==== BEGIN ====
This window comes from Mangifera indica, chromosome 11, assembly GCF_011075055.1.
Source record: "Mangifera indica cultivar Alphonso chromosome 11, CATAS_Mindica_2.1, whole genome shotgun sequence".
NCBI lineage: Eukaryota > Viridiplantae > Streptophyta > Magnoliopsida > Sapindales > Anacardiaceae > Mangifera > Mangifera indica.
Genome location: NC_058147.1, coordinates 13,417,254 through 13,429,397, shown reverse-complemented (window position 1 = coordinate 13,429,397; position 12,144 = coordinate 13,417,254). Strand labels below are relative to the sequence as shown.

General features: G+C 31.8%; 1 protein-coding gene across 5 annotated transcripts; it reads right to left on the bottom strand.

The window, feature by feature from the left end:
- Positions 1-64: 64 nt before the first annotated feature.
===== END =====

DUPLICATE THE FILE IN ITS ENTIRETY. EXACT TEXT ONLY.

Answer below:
This window comes from Mangifera indica, chromosome 11, assembly GCF_011075055.1.
Source record: "Mangifera indica cultivar Alphonso chromosome 11, CATAS_Mindica_2.1, whole genome shotgun sequence".
NCBI lineage: Eukaryota > Viridiplantae > Streptophyta > Magnoliopsida > Sapindales > Anacardiaceae > Mangifera > Mangifera indica.
Genome location: NC_058147.1, coordinates 13,417,254 through 13,429,397, shown reverse-complemented (window position 1 = coordinate 13,429,397; position 12,144 = coordinate 13,417,254). Strand labels below are relative to the sequence as shown.

General features: G+C 31.8%; 1 protein-coding gene across 5 annotated transcripts; it reads right to left on the bottom strand.

The window, feature by feature from the left end:
- Positions 1-64: 64 nt before the first annotated feature.